Projector Reviews

BenQ HT3050 Home Theater Projector Review – Picture Quality 2

BENQ HT3050 PROJECTOR – PICTURE QUALITY:   HDTV and Sports Viewing, Shadow Detail, Overall Picture Quality

Sports and General HDTV Viewing with the HT3050 Projector

The HT3050 is a solid projector for general HDTV viewing, and sports.  Of course keep in mind that its still a relatively inexpensive projector.

For sports viewing it’s missing one capability that many people really like – CFI – that is “smooth motion.”  Myself when available on a projector I basically only use CFI on sports.  That said, many people have CFI defaulted to on on their LCD TVs so see it on all programming.  I’ve already addressed CFI (lack of it) on the Special Features page, here I’ll talk about that specifically relating to HDTV and especially sports.

I’ve always felt that is was silly that lower cost – especially home entertainment projectors tend to lack CFI.  I figure that higher end projectors are purchased by “movie first” or “movie only” buyers, (where CFI is considered undesirable by most enthusiasts).  Thus, sports and general programming tends to be more important in this price range.

Although people watch movies all the time off of cable/satellite, I really am focused here on non movie viewing so that things like black level performance is less important.

Trying to find CFI on a sub-$1000 projector isn’t easy.  The HT3050’s biggest competition in that range includes the Epson HC2040/2045, which is one that does have CFI.  Other entries such as those from Optoma, LG, and Viewsonic do not have it.

Dark Shadow Detail

As was the case with the more expensive HT4050, all you need is a minor adjustment to Brightness (per Mike change Brightness from it’s default 50 setting to 48).  That will give you the the blackest blacks the HT3050 is capable of, without crushing dark shadow detail (REC 709 mode).

Turns out the HT3050 is especially good at dark shadow detail.  The image I look at most closely in my viewing is the first one in this player – Katniss and Rue from The Hunger Games, sleeping in the woods.  The image is intentionally overexposed to make it easy to see how much detail is there.

Right below it are two competitors images 2nd is the Optoma HD37 (same list price) and the Epson HC2040.  The Optoma is definitely loosing a some dark shadow detail (despite being slightly more overexposed than the other two).  (It also looks more contrasty.  The Epson has the most detail despite being the least overexposed, but only slightly better than the BenQ.  But, as you can see, it’s black levels aren’t as good, as as we’ve said forever, it’s easier to spot dark shadow detail on projectors with the lightest “blacks.”  The BenQ definitely has a bit more pop than the Epson, without being to contrasty.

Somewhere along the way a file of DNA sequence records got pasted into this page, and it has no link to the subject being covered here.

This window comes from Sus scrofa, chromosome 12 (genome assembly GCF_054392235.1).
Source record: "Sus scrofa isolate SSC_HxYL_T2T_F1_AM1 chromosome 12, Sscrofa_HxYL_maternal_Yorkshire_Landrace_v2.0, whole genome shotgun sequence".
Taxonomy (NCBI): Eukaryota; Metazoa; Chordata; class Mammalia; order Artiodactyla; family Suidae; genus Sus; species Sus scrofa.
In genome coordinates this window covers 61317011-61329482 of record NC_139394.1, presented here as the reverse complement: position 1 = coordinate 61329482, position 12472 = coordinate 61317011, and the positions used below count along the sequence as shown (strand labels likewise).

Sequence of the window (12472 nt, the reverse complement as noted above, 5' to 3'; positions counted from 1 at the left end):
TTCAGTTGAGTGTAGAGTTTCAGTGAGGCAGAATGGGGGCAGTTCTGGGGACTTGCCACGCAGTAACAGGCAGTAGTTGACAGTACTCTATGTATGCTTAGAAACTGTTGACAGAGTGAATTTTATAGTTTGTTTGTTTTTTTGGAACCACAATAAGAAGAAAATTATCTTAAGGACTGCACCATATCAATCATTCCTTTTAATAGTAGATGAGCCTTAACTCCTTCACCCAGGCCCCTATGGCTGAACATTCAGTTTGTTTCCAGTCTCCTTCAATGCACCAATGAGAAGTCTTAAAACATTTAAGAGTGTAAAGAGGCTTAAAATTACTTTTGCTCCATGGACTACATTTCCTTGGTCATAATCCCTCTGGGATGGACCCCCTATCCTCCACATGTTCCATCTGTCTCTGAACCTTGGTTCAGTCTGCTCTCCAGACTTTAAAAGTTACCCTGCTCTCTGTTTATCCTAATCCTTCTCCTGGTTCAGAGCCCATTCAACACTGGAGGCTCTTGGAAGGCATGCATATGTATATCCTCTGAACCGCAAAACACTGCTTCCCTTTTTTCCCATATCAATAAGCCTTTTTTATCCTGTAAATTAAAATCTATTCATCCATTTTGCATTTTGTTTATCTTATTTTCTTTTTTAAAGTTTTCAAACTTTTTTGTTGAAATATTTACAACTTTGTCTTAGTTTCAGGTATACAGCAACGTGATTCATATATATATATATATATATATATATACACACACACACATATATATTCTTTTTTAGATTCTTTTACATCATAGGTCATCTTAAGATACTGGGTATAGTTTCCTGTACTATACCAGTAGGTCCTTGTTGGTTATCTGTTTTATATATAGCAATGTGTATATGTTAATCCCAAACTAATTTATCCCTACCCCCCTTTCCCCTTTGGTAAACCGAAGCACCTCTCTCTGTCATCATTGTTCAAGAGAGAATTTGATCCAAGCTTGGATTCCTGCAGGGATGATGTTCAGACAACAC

Bottom line:  Dark Shadow detail on the HT3050 is really very good, but not the absolute best at it’s price point. No complaints!

Overall Picture Quality

The HT3050 has to be considered one of the very best projectors under $1000  when it comes to overall Picture Quality.  With minor tweaking the color goes from really good to excellent.  The black levels are typical for the price range but dark shadow detail is better than most.  The image has good pop, without being overly contrasty.

CFI would have made the HT3050 even more competitive.  Even without that, it is very much like the old, and finally going away, the BenQ W1070,  which I considered the most home theater-like low cost projector (it won one of our “coveted” Best In Class awards in its price range).  Overall, that’s because it suffers no significant flaws compared to the competition, and its picture is rather natural looking.

Bottom line:  When it comes to under $1000 projectors, this is a top contender.